Gaps remain but EU and UK will continue to work for potential protocol solutions

Gaps remain between the European Union and the British government over the resolution of the protocol dispute, but both sides vowed yesterday to continue “extensive work” in an effort to break the impasse.

Virtual talks between European Commission Vice President Marus Sepkovic and British Foreign Secretary James Smart ended without any significant movement — a stark contrast to last week’s progress, best illustrated by an agreement to share trade data and a flurry of diplomatic activity.

There was speculation ahead of the afternoon meeting, which was also attended by Foreign Secretary Chris Heaton-Harris, that the two sides were moving towards a breakthrough. However, a joint statement issued afterwards simply assured that the search for “potential solutions” would continue.

Downing Street said there were “still gaps”, while DUP leader Sir Geoffrey Donaldson described the difference in thinking as “significant”.

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The joint statement said “a range of existing challenges” were discussed, along with “the need to find solutions together”.

It was agreed that any solution was needed to “comprehensively address the real concerns” in the northern communities, while protecting both the region’s place in the UK’s internal market and the integrity of the EU’s single market.

“They agreed that this scoping work for potential solutions should continue in a constructive and collaborative spirit, with careful consideration of each other’s legitimate interests,” it said.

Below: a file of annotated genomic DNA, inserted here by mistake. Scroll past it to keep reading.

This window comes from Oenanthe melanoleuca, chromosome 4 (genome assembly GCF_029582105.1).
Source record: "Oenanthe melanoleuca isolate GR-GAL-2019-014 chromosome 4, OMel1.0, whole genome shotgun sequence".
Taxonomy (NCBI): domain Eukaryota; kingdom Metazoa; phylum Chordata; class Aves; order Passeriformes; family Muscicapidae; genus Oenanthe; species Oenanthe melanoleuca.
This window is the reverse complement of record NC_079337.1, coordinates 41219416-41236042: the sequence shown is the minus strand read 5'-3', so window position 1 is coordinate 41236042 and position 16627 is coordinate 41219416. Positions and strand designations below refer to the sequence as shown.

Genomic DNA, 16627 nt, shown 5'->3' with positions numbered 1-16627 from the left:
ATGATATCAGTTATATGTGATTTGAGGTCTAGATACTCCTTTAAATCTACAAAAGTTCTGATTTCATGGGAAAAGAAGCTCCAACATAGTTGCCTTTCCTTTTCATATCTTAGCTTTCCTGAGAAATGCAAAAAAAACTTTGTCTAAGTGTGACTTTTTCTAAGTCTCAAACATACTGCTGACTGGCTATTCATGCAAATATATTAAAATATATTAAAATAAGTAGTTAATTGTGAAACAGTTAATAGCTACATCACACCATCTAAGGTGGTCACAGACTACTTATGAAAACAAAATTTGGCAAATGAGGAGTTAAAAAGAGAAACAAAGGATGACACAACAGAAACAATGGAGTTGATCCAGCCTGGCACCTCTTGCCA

Last night it was unclear when the next scheduled meeting would take place.

Tanaiste Michal Martin welcomed what he called “continued positive engagement”, and said that the two sides are working “together constructively to find common solutions”.

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Before yesterday’s meeting ended, the British Prime Minister’s official spokesman Rishi Sonk said that “there are still gaps in our position that need to be resolved in order to address the set of problems created by the protocol.”

In a conversation with the Palestinian Authority’s news agency, another official in the British government said: “No one should be under any illusions that it is complex and difficult, but it seems that the desire to work together on a solution exists.”

In a statement, Sir Geoffrey said there was “a long way to go”.

“We reminded both sides that progress has only ever been made in Northern Ireland when supported by both Unionists and Nationalists.”

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The Lagan Valley MP said this was “not the time for plastering”.

“The time has come for serious negotiations that will deal with the fundamental problem,” he said.

Ulster EU leader Doug Beattie said the EU-UK statement was “much lower” than many expected.

“I urge both the UK government and the EU not to be tempted to agree a deal just to end the negotiations, but to focus on spending time finding an agreement that provides long-term solutions to the range of problems caused by Northern Ireland. Protocol,” he said.

“Northern Ireland’s place with the United Kingdom’s internal market must be restored and protected – plastering solutions won’t cut it.”

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